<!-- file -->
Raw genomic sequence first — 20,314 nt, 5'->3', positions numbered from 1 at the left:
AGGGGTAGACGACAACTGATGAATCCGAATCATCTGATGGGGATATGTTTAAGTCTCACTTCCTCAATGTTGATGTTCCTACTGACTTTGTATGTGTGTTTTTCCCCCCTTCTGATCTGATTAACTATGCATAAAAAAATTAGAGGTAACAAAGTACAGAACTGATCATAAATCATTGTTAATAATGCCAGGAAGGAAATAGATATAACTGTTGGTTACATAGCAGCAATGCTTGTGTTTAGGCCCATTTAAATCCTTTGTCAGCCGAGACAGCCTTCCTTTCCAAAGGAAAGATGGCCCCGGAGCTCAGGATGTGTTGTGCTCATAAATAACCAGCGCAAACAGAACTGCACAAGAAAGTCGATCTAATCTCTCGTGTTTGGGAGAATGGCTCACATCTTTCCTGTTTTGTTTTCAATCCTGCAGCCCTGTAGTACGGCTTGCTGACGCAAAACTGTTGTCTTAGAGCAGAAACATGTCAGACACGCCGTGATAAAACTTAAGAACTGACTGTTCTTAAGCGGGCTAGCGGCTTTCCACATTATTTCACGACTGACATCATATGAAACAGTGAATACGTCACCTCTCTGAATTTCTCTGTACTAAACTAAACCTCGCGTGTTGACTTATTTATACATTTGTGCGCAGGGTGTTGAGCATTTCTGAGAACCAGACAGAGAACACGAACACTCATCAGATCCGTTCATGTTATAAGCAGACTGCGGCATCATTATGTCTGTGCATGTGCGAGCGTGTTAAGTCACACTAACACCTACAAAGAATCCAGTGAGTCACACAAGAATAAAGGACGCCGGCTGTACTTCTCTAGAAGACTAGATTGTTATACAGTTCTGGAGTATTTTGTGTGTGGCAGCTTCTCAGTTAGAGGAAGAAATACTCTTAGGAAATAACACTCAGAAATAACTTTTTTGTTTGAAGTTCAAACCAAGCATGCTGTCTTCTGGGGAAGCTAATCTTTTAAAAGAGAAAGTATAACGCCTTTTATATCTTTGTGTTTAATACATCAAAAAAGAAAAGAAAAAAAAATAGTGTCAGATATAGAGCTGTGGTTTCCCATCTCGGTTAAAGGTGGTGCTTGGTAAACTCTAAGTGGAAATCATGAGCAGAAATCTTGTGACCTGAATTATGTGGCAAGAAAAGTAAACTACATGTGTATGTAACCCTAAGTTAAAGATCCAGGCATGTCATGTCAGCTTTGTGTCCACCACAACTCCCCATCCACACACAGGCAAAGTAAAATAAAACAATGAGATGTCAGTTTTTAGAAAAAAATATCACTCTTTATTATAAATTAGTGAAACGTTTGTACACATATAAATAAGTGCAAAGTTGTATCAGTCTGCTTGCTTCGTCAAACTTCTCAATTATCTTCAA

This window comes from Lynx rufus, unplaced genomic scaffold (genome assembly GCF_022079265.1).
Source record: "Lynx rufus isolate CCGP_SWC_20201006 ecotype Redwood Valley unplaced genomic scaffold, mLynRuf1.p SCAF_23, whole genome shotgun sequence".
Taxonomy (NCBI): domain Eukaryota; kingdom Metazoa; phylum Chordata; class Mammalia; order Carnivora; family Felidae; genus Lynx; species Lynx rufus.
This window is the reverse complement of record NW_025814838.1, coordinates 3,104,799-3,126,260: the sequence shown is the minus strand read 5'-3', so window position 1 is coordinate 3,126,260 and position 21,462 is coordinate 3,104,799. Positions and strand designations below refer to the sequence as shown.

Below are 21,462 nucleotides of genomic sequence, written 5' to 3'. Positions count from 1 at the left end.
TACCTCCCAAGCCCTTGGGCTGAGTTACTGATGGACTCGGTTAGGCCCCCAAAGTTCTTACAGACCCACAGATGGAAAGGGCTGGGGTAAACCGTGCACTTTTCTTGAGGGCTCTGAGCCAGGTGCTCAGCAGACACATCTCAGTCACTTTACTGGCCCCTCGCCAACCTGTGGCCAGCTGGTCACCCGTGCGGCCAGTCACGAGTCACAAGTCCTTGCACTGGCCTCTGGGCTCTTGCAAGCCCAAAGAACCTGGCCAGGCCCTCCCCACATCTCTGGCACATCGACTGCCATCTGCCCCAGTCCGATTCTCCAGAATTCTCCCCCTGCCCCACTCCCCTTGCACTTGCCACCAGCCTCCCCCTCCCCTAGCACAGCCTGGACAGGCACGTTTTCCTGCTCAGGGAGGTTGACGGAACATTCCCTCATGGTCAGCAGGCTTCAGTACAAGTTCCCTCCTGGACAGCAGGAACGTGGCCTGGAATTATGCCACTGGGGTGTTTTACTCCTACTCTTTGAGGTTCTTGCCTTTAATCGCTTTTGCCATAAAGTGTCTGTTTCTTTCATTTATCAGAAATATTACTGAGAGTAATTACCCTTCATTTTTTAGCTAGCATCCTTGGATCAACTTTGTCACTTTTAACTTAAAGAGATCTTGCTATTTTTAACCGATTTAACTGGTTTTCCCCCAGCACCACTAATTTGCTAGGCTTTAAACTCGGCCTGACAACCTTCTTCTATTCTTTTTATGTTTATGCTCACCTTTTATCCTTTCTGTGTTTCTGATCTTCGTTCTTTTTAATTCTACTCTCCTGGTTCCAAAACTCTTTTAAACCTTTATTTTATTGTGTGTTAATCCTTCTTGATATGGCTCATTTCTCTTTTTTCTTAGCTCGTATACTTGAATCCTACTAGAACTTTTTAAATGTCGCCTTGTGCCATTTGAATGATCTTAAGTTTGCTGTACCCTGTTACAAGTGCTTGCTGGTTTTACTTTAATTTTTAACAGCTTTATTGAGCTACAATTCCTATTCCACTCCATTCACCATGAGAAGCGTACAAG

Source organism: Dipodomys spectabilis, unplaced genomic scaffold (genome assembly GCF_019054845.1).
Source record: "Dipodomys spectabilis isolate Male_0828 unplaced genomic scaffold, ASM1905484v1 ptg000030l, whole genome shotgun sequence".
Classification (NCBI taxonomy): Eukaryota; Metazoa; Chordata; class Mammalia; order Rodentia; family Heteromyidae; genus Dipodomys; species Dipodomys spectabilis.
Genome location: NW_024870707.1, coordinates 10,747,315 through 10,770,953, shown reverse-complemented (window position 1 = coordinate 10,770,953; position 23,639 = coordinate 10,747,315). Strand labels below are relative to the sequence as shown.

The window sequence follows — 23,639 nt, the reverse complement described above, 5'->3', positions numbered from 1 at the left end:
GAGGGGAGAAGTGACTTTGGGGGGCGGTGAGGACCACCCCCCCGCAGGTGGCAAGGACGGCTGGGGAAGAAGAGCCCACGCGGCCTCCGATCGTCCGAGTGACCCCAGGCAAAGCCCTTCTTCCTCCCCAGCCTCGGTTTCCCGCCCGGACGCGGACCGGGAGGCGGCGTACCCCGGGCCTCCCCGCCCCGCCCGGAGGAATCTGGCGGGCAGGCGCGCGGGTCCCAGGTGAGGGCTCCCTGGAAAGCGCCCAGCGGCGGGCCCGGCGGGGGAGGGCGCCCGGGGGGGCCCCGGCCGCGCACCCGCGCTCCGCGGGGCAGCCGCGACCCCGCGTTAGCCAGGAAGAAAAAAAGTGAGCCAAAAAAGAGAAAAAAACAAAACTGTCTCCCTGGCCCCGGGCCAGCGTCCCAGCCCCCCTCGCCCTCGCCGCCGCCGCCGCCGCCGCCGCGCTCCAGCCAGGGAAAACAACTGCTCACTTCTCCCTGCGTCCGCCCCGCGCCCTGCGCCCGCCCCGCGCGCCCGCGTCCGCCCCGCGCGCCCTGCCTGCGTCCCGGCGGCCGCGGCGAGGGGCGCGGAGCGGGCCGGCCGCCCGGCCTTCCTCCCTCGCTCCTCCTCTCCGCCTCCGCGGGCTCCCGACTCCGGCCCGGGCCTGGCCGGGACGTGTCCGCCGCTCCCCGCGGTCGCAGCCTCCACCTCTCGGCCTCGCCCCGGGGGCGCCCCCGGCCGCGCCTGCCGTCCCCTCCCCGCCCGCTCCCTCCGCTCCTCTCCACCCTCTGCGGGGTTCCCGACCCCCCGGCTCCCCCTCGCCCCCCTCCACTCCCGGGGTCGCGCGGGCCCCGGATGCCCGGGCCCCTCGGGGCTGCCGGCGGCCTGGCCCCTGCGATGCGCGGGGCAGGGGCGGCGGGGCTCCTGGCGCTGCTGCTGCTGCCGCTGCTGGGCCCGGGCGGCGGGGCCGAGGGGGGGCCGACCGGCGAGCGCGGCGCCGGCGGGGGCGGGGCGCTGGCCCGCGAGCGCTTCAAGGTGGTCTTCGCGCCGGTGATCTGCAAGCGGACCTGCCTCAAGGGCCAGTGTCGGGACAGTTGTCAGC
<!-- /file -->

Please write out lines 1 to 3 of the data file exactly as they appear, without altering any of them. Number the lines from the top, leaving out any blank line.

Raw genomic sequence first — 20,314 nt, 5'->3', positions numbered from 1 at the left:
AGGGGTAGACGACAACTGATGAATCCGAATCATCTGATGGGGATATGTTTAAGTCTCACTTCCTCAATGTTGATGTTCCTACTGACTTTGTATGTGTGTTTTTCCCCCCTTCTGATCTGATTAACTATGCATAAAAAAATTAGAGGTAACAAAGTACAGAACTGATCATAAATCATTGTTAATAATGCCAGGAAGGAAATAGATATAACTGTTGGTTACATAGCAGCAATGCTTGTGTTTAGGCCCATTTAAATCCTTTGTCAGCCGAGACAGCCTTCCTTTCCAAAGGAAAGATGGCCCCGGAGCTCAGGATGTGTTGTGCTCATAAATAACCAGCGCAAACAGAACTGCACAAGAAAGTCGATCTAATCTCTCGTGTTTGGGAGAATGGCTCACATCTTTCCTGTTTTGTTTTCAATCCTGCAGCCCTGTAGTACGGCTTGCTGACGCAAAACTGTTGTCTTAGAGCAGAAACATGTCAGACACGCCGTGATAAAACTTAAGAACTGACTGTTCTTAAGCGGGCTAGCGGCTTTCCACATTATTTCACGACTGACATCATATGAAACAGTGAATACGTCACCTCTCTGAATTTCTCTGTACTAAACTAAACCTCGCGTGTTGACTTATTTATACATTTGTGCGCAGGGTGTTGAGCATTTCTGAGAACCAGACAGAGAACACGAACACTCATCAGATCCGTTCATGTTATAAGCAGACTGCGGCATCATTATGTCTGTGCATGTGCGAGCGTGTTAAGTCACACTAACACCTACAAAGAATCCAGTGAGTCACACAAGAATAAAGGACGCCGGCTGTACTTCTCTAGAAGACTAGATTGTTATACAGTTCTGGAGTATTTTGTGTGTGGCAGCTTCTCAGTTAGAGGAAGAAATACTCTTAGGAAATAACACTCAGAAATAACTTTTTTGTTTGAAGTTCAAACCAAGCATGCTGTCTTCTGGGGAAGCTAATCTTTTAAAAGAGAAAGTATAACGCCTTTTATATCTTTGTGTTTAATACATCAAAAAAGAAAAGAAAAAAAAATAGTGTCAGATATAGAGCTGTGGTTTCCCATCTCGGTTAAAGGTGGTGCTTGGTAAACTCTAAGTGGAAATCATGAGCAGAAATCTTGTGACCTGAATTATGTGGCAAGAAAAGTAAACTACATGTGTATGTAACCCTAAGTTAAAGATCCAGGCATGTCATGTCAGCTTTGTGTCCACCACAACTCCCCATCCACACACAGGCAAAGTAAAATAAAACAATGAGATGTCAGTTTTTAGAAAAAAATATCACTCTTTATTATAAATTAGTGAAACGTTTGTACACATATAAATAAGTGCAAAGTTGTATCAGTCTGCTTGCTTCGTCAAACTTCTCAATTATCTTCAA

This window comes from Lynx rufus, unplaced genomic scaffold (genome assembly GCF_022079265.1).